We were really pleased to welcome Brian Lamb back to The SEND Practitioner well over a year since he first graced the pages of our inaugural issue. Since then, the SEN reforms have made some qualified progress. However, on balance, the sheer scale of the cultural change that is afoot reflects on a timescale more rooted in years than months. And it is against this background that a health check of the state of the current reforms reveals both positives and negatives.
More specifically, as Mark Blois pointed out in the ninth issue, Education, Health and Care Plans (EHCPs) and personal budgets continue to cause concern for some of our readership, against a broader palette of ongoing tweaks, adaptions and reinventions that many schools will need to make over the coming years.
However, what is interesting, and what comes across in Brian’s analysis, is that ‘many’ does not mean ‘all’. In that, I mean that there are some schools who have not been troubled by the reforms at all. One such school was Frederick Bremer – the brilliant institution at the heart of Channel 4’s Educating the East End.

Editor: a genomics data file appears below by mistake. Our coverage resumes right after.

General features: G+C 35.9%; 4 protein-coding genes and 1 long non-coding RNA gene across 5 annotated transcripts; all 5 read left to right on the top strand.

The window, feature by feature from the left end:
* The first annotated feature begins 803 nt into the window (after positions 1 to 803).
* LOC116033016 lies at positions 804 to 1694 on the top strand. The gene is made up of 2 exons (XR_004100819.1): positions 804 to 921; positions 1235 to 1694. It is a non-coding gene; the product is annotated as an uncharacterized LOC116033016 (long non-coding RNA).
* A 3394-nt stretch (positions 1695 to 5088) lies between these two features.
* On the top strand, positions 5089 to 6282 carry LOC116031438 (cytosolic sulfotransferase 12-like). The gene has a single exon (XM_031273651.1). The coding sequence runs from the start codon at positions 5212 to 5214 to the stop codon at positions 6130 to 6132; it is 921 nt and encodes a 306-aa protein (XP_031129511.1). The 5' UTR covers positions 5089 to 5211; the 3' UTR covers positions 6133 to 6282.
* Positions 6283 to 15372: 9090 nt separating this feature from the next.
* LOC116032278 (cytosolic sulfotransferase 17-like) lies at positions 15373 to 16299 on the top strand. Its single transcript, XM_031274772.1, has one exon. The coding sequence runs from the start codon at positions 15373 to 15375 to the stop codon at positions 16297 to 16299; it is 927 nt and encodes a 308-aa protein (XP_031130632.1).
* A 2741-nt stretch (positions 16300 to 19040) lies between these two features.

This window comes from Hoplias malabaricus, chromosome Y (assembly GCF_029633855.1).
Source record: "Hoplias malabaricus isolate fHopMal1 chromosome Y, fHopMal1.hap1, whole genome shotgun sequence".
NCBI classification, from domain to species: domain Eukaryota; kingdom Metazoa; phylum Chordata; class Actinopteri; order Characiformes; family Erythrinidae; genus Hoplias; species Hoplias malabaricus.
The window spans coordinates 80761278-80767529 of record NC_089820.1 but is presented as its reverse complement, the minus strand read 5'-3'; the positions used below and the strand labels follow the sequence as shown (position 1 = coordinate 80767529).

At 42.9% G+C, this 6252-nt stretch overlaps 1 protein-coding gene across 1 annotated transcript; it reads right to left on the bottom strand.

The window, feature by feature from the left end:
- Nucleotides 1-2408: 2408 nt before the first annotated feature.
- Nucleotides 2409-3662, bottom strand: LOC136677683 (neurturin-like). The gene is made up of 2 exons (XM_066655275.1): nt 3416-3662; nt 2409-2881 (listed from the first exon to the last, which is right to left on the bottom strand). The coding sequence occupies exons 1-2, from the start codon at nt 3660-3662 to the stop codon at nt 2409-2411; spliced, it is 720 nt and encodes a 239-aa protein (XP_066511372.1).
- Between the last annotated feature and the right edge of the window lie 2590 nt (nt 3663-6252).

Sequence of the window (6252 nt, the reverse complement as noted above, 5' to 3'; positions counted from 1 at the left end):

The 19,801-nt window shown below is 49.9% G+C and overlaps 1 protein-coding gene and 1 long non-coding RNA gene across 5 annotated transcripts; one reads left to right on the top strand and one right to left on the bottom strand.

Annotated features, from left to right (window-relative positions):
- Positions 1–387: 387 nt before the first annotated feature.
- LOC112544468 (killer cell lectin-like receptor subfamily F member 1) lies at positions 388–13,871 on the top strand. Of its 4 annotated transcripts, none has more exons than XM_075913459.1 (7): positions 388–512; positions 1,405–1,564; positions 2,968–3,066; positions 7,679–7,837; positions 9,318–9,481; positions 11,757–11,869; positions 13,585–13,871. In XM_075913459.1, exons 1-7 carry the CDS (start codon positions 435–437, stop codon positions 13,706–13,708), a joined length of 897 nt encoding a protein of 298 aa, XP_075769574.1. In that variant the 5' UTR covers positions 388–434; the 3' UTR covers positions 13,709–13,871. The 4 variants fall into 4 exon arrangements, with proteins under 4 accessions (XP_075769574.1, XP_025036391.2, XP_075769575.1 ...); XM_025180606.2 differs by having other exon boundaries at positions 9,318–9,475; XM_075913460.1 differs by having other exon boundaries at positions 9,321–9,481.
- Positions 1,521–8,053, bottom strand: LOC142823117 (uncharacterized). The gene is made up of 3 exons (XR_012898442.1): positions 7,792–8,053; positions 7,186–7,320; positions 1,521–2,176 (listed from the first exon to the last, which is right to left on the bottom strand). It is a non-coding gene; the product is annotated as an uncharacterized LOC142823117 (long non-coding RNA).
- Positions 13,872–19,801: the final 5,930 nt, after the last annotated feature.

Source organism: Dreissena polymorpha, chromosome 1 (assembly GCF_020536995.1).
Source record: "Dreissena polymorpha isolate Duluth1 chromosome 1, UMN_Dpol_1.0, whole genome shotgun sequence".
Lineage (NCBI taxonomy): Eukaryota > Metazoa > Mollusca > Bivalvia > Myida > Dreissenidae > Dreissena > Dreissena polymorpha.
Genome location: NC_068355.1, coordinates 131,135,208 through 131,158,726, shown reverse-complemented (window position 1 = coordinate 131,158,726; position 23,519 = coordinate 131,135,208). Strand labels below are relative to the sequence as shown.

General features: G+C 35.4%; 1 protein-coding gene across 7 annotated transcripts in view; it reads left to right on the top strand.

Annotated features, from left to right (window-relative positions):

When we interviewed Emma Hillman (deputy head) and Francesca Richards (SENCO) towards the end of last year, I asked them whether their person-centred approach had enabled them to navigate the SEN reforms more easily. Because of their inclusive person-centred practice, they both responded with a resounding ‘yes’. Francesca Richards stated that:
‘Yes, it’s been pretty smooth for us. This is because a lot of our SEN practices were already person-centred. For example, our annual statement reviews already constructed a person-centred approach that puts the child and the child’s voice at the heart of the process, alongside rigorous support systems that foster this child-centred approach. So, the practice that we have put in place has allowed us to adapt to the changes quite easily.’ Francesca Richards in the eighth issue of The SEND Practitioner
Of course, no school is the same. However, the type of whole-school person-centred approach that an inner-city school like Frederick Bremer follows has reaped extraordinary dividends — echoed by the words of Brian Lamb in our latest issue:
‘At root, it’s about adopting a quality first teaching approach. Get that in place and you will get parents onside to help your whole-school approach really take off. It’s a big investment upfront, but very big rewards will follow if you get it right.’ Brian Lamb in the 11th issue of The SEND Practitioner
The challenges are huge; the rewards are great; and, over the coming months, we hope that The SEND Practitioner will help you on your way.